In the Spirit of Summer Memories / Hyperallergic

Mungo Thomson, “Inclusion (The Cosmos)” (2014), Lucite embedment (all images courtesy Aran Cravey Gallery, Los Angeles)

Mungo Thomson, “Inclusion (The Cosmos)” (2014), Lucite embedment (all images courtesy Aran Cravey Gallery, Los Angeles)

LOS ANGELES — The summer months are a time of slowing down, going out, hitting the beach, and drinking far too many iced coffee beverages. And yes, I even remember you., a five-person group show at Aran Cravey Gallery curated by Eric Kim, wraps up the summer season nicely, reminding visitors of the slippery line between personal stories and broader histories. Are there dominant cultural narratives today, or do we each create and reinforce our own through personal experiences and filter bubbles?

Scott Benzel’s large-scale sculpture dominates the front of the gallery, greeting viewers upon entrance like a beefy bouncer at a club. In “Magnified/Erased” (2014), Benzel revisits American musician Neil Young’s nostril as seen in The Last Waltz (1978), a documentary made by Martin Scorsese about The Band’s last concert. It’s now a well-documented fact that when Young came onstage to sing “Helpless,” he forgot to clean up the traces of his pre-performance coke habits. Later, Scorsese had to pay big bucks to clean up the screen version of Young’s nose, joking that it was “the most expensive cocaine I’ve ever bought.” In Benzel’s piece, he slows down and zooms in on Young’s nose in the film; behind the video loop hangs a blown-up photograph of a flake of cocaine. Two American legends up-close and personal — drugs and rock stars — reveal that living on stardust isn’t sustainable or pretty. Here we see the cloak of fame overturned; no one can maintain appearances forever — not even pop itself.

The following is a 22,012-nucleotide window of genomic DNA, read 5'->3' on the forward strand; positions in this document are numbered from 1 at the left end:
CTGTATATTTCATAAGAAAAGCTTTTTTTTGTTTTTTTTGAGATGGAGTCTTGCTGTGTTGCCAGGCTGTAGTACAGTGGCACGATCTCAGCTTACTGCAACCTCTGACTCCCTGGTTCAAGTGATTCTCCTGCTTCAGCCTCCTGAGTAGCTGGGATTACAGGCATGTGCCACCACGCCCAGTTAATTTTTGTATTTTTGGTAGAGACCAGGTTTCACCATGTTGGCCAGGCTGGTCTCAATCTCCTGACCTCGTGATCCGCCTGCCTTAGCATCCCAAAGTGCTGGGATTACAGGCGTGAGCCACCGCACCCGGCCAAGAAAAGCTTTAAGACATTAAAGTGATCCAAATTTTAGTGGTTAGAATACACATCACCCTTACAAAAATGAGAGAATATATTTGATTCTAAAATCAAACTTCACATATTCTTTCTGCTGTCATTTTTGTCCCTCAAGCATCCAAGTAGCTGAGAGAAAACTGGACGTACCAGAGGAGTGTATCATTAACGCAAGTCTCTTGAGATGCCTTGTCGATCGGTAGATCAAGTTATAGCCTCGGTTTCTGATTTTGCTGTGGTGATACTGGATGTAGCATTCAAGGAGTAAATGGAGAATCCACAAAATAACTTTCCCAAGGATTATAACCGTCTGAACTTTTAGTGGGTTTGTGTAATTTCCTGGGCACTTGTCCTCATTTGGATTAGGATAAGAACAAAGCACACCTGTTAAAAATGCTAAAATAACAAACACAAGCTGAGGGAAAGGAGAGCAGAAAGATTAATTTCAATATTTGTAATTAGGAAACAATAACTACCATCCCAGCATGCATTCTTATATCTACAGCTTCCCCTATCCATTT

Read the full review on Hyperallergic: http://hyperallergic.com/145106/in-the-spirit-of-summer-memory/

And yes, I even remember you. continues at Aran Cravey Gallery (6918 Melrose Ave, Los Angeles) through August 30.